Hungary is holding a referendum on Sunday against future European Union quotas for accepting asylum seekers, but schemes already in place to ensure EU member countries are taking in a fair share of the migrants reaching Europe hardly are working now.
The EU decided in September 2015 to move 160,000 asylum seekers from Italy and Greece to other European countries. There, refugees with a “high chance” getting asylum would wait for a decision on their applications and, in case of success, receive permission to settle in the country to which there were relocated.
Under this system, Hungary would receive 1,294 asylum seekers and Slovakia would get 902. Both countries reject the mandatory quotas and are challenging the EU’s sharing scheme at the European Court of Justice.
Here’s a by-the-numbers look at how the migrant issue is playing out within the 28-nation bloc:
ASYLUM SEEKERS IN EUROPE
Eurostat, the EU’s statistical office, says there were 1.25 million first-time asylum applicants in the EU during all of last year and 1.44 million in the 12 months before Sept. 21.
Germany led the EU in 2015 with 441,800 first-time applicants, followed by Hungary with 174,435 and Sweden with 156,110.
While Germany and Sweden are destination countries for refugees and migrants, Hungary is almost exclusively a transit country and often the first EU country where people heading north from Turkey and Greece register.
Next on the list are two more destination nations: Austria, with 85,505 applications in 2015, and Italy with 83,245.
At the bottom are Croatia with 140 first-time applicants, Estonia with 225 and Slovenia with 260.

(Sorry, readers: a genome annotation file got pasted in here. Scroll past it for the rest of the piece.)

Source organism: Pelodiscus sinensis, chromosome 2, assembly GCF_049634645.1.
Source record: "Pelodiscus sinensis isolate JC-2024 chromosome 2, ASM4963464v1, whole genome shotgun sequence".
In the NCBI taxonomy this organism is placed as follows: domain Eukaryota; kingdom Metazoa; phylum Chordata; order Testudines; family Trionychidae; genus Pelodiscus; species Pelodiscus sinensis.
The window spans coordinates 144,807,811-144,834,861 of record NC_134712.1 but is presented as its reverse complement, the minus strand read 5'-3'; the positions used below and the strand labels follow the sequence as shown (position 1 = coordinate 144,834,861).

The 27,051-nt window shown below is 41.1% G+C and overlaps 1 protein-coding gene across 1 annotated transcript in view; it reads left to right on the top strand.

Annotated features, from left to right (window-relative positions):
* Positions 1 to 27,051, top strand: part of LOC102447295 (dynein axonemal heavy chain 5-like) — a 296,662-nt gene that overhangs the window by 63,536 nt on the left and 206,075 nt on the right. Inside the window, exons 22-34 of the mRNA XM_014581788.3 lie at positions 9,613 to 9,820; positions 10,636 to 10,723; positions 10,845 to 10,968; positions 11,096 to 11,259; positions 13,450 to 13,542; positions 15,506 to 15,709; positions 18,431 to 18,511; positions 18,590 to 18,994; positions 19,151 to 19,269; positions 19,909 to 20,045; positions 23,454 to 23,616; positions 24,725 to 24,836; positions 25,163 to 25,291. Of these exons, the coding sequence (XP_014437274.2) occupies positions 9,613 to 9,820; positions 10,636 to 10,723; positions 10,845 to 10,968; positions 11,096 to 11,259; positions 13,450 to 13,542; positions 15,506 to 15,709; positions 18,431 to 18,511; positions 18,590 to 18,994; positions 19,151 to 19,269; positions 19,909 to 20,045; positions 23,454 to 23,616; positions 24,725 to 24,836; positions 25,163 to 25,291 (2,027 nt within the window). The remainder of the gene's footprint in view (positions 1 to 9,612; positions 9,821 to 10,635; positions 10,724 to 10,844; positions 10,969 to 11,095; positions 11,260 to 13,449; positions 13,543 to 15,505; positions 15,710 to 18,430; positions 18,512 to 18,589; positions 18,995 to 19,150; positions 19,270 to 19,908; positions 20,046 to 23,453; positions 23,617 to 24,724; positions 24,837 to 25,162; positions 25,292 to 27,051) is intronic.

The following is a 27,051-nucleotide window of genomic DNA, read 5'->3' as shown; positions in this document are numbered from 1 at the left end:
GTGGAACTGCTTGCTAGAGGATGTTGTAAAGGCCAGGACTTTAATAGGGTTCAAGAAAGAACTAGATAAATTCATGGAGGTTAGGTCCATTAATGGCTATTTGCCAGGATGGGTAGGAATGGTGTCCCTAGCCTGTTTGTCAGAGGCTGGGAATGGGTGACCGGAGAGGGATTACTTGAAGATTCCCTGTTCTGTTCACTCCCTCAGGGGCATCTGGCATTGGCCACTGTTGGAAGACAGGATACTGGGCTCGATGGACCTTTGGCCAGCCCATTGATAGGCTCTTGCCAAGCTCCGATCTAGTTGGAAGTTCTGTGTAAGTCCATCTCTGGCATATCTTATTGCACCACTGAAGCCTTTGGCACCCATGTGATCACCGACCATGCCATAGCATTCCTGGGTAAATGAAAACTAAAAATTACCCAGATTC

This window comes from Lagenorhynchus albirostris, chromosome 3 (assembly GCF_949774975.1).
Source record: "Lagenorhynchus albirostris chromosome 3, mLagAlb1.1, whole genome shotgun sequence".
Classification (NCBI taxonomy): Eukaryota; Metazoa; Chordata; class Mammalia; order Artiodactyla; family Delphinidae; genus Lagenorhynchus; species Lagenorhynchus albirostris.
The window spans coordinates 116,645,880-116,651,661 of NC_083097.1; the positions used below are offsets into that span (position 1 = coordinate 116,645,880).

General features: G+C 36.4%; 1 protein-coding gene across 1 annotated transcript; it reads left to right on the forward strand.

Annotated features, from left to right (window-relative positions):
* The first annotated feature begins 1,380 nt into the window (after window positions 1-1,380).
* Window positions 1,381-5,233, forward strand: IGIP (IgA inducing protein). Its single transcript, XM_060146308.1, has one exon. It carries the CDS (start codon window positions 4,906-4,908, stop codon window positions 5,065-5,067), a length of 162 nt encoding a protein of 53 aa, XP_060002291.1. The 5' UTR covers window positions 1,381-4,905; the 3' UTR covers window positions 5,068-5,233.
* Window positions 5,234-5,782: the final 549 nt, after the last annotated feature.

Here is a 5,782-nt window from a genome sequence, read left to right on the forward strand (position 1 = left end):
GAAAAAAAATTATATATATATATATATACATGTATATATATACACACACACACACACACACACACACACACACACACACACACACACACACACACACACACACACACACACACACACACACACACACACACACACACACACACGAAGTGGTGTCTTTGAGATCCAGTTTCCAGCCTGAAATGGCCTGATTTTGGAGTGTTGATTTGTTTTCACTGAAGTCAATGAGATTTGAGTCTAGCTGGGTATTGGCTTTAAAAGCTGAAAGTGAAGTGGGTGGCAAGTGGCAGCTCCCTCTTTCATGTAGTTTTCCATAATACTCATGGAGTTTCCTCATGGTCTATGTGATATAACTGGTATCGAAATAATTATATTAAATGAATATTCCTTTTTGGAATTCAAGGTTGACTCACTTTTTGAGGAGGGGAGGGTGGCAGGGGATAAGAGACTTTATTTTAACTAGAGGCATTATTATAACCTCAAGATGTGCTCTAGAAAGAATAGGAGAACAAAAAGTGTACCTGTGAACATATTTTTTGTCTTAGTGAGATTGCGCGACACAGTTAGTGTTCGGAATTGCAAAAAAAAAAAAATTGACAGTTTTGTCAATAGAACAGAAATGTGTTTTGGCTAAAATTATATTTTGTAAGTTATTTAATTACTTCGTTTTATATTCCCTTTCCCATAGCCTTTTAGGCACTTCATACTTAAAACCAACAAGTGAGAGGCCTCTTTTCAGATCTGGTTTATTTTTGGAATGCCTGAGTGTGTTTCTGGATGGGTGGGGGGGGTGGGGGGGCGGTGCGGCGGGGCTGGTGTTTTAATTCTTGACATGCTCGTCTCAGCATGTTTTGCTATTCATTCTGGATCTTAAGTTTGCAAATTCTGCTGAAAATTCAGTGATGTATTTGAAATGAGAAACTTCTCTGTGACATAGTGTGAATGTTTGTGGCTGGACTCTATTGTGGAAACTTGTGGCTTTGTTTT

Germany is also first in the EU in approving asylum requests, having granted some sort of international protection to 140,910 refugees in 2015.
Latvia approved only 20 asylum applications, followed by Croatia with 40 and Slovenia’s 45.
ASYLUM SEEKER RELOCATION
The European Commission said just 5,651 asylum seekers of the EU target of 160,000 had been relocated from Greece and Italy as of Sept. 27.
France welcomed the most, 1,952, but was expected to receive 19,714 under the EU quota plan.
The Netherlands had 726 relocations out of 5,947 pledged, while Finland took in 690 asylum seekers out of the 2,078 it was assigned.
Austria, Hungary and Poland did not admit any asylum-seekers from the relocation pool.
The Hungarian government’s assorted objections to the relocation scheme have led to Sunday’s referendum which, while not legally binding, has boosted both Prime Minister Viktor Orban’s popularity and anti-migrant attitudes among Hungarian citizens. Orban says support for the government’s position in the referendum will make it harder for Brussels to ignore Hungary’s quota nihilism.
“The referendum will decide how strong a sword we can forge in the fight against the Brussels bureaucrats,” Orban told Hungarian news site Origo.hu.
Orban thinks future EU relocation quotas could compel the country of 9.8 million to take in hundreds of thousands of refugees, many of them Muslims he says would spoil Hungary’s homogenous society along with its Christian identity and culture.
“We are only defending the right to remain unchanged,” Orban said this week on state television. “We Hungarians love Hungary the way it is.”